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Parade to honor returning local troops

LAWRENCEVILLE -- After 10 months of teaching and fighting in the sun-baked Afghani desert, members of the National Guard's Gwinnett-based Alpha Company have returned home.

Saturday morning, they'll march through downtown Lawrenceville, remembering two fallen heroes and honoring the city that has supported them through local training and fighting halfway across the world.

"We did something similar when we came back from Iraq in 2006, but we wanted to have another parade, this time to show our thanks to the community for their support while we were overseas," said First Sergeant Joseph Neely, who was deployed with the company.

The 130 or so members of Alpha Company, 1st Battalion, 121st Regiment, 48th Infantry Brigade Combat Team were deployed to Afghanistan and Operation Enduring Freedom at the end of May 2009.

Stationed just 20 kilometers from the country's western border with Pakistan, the first half of their mission was to train and assist the Afghan national army and police. From there, they spent several months completing infantry missions with Afghani counterparts.

In June 2009, they lost a comrade. In September, they lost another.

Though Neely will tell you Saturday's events are to honor Lawrenceville, community volunteers for the parade, like Emory Morsberger, think otherwise.

"I was disappointed with the lack of support when these guys came back from Iraq a few years ago," Morsberger said. "We owe these people a lot, and we want to make them feel like we're there for them and we appreciate the sacrifices and things they went through."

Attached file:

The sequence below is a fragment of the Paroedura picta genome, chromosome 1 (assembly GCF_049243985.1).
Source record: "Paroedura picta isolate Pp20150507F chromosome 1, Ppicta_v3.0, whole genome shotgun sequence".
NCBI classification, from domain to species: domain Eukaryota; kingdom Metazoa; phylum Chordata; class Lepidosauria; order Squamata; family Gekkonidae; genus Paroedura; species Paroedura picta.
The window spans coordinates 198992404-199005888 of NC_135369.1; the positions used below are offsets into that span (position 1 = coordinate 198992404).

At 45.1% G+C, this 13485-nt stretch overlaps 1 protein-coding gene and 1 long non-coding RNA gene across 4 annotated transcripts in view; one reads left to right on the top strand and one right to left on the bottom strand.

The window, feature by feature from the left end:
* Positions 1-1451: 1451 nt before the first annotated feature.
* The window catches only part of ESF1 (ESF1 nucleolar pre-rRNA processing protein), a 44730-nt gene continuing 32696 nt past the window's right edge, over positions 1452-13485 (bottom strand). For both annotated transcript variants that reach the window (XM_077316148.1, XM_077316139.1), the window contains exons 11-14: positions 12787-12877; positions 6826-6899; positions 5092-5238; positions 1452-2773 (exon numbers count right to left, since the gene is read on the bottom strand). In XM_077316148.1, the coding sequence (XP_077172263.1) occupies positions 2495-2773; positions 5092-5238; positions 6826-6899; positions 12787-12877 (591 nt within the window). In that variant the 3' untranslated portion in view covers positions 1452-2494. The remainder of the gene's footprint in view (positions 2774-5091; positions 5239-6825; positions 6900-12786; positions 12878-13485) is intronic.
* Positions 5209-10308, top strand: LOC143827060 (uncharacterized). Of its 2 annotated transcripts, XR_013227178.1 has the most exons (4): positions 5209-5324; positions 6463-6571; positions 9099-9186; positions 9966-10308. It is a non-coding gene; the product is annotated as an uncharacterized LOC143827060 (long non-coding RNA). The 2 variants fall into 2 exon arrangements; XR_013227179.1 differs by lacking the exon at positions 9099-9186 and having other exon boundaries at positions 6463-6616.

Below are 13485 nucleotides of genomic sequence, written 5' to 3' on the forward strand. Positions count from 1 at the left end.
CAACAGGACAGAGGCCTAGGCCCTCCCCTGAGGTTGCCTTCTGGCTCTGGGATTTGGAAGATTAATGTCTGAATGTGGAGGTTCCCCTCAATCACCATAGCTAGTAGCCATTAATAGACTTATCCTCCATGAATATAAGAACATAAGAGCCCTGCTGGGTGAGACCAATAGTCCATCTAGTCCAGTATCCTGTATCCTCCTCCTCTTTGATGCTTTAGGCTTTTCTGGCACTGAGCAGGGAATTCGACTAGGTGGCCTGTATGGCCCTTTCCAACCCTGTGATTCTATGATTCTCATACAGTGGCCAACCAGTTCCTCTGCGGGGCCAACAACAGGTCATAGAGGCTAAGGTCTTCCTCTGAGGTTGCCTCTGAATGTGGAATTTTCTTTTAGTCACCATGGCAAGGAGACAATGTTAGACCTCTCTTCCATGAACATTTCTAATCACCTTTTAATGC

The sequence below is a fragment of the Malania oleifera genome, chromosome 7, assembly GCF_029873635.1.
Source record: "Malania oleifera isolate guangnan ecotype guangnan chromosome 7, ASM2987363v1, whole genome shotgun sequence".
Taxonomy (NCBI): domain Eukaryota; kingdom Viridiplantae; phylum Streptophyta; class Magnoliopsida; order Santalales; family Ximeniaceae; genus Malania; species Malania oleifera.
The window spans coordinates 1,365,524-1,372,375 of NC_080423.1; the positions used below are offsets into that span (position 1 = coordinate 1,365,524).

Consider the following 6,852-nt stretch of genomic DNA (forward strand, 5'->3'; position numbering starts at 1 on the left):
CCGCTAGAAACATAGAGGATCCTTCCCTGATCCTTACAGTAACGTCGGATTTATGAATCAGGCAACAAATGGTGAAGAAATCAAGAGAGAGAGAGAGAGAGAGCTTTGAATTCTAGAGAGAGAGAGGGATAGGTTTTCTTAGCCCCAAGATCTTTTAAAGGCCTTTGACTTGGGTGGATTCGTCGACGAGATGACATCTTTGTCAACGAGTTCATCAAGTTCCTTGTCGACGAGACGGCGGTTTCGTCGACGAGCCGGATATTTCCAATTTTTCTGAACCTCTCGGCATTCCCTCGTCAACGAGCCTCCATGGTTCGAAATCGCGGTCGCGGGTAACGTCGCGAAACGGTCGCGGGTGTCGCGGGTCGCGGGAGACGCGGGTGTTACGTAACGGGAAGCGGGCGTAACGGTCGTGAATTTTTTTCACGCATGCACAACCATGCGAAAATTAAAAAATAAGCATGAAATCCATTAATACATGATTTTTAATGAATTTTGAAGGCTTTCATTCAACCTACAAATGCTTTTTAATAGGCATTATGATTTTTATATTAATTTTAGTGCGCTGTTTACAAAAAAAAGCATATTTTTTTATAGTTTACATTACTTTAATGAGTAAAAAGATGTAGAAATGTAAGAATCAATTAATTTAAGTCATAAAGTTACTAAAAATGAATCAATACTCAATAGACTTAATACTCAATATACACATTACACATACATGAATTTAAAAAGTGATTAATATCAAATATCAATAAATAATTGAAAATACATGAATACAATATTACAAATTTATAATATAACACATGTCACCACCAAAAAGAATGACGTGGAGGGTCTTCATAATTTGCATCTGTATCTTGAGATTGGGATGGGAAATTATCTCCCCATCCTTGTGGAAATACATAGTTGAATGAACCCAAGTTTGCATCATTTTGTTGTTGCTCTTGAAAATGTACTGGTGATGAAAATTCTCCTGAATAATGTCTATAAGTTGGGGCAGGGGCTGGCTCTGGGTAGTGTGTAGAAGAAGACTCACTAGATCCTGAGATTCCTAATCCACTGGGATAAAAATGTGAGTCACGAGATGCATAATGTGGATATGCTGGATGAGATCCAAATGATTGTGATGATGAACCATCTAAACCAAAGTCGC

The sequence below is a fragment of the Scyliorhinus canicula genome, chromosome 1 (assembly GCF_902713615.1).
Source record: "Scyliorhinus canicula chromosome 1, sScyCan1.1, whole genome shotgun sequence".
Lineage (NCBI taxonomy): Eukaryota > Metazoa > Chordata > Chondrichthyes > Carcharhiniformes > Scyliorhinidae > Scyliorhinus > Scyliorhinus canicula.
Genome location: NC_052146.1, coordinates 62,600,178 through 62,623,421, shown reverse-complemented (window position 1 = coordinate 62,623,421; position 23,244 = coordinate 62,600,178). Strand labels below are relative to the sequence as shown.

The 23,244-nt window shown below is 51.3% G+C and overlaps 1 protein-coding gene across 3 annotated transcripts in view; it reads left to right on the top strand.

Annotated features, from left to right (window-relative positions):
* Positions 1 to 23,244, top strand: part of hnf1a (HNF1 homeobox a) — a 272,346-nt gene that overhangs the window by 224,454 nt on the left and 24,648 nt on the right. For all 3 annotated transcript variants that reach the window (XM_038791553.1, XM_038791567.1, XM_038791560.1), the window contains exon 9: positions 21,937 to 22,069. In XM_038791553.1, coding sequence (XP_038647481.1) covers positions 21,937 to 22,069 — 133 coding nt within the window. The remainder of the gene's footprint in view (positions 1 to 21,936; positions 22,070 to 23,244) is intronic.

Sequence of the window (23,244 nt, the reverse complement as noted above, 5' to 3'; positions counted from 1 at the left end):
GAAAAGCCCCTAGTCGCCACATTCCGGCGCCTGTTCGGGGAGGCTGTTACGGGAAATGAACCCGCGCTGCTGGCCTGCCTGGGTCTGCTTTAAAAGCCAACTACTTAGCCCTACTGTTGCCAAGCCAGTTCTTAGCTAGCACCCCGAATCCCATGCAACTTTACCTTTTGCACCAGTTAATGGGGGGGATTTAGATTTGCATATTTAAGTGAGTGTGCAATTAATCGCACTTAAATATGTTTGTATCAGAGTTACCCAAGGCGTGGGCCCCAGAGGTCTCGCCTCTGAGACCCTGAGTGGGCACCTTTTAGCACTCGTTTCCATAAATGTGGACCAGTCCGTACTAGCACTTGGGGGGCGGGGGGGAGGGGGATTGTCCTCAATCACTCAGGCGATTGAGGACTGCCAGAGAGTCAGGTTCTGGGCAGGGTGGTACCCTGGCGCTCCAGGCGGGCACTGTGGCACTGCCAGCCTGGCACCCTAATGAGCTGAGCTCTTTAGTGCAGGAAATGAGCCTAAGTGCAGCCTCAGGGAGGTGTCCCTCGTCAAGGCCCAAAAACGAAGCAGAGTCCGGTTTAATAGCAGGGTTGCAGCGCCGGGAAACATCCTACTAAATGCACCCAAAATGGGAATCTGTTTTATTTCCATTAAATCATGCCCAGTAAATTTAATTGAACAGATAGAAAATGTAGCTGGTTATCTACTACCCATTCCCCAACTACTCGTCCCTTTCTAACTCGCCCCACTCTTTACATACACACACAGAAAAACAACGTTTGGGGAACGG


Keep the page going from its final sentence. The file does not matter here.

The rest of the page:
First Sergeant John Blair, a native of St. Augustine, Fla., was killed last June during an hour-and-a-half long firefight with enemy forces -- but not before being credited with saving the life of his staff sergeant during the attack.

Staff Sergeant Alex French, a Milledgeville native, was killed when enemy forces attacked his unit using an improvised explosive device.

"We lost two soldiers over there ... two very important soldiers," Neely said.

Saturday's parade will begin at 9 a.m. on Pike Street, ending at the Gwinnett County Justice and Administration Center's Fallen Heroes Memorial, which already bears the names of Blair and French.

"The parade itself is a brainstorm put together by the National Guard unit itself," said Quartermaster Mike Brown, an event organizer for the local branch of the Veterans of Foreign Wars. "They don't have a lot of funds to put on an event or anything, so they wanted to do what they do best -- march."

In support, as Brown put it, "the citizens of Lawrenceville have done a lot to get people out to the parade."

Boy and Girl Scout troops will be involved, the Gwinnett Chamber and Rotary Clubs have been on the recruiting trail and all kinds of businesses have chipped in, trying to make a huge event of the parade and guarantee a large turnout to honor the returning troops.

The county Republican party and Sen. Johnny Isakson will also be on hand, Morsberger said.

"Most of the businesses in downtown Lawrenceville have gotten in on the event," Morsberger said. "Whether they're providing flags or different kinds of services, lots of donated things are being thrown in."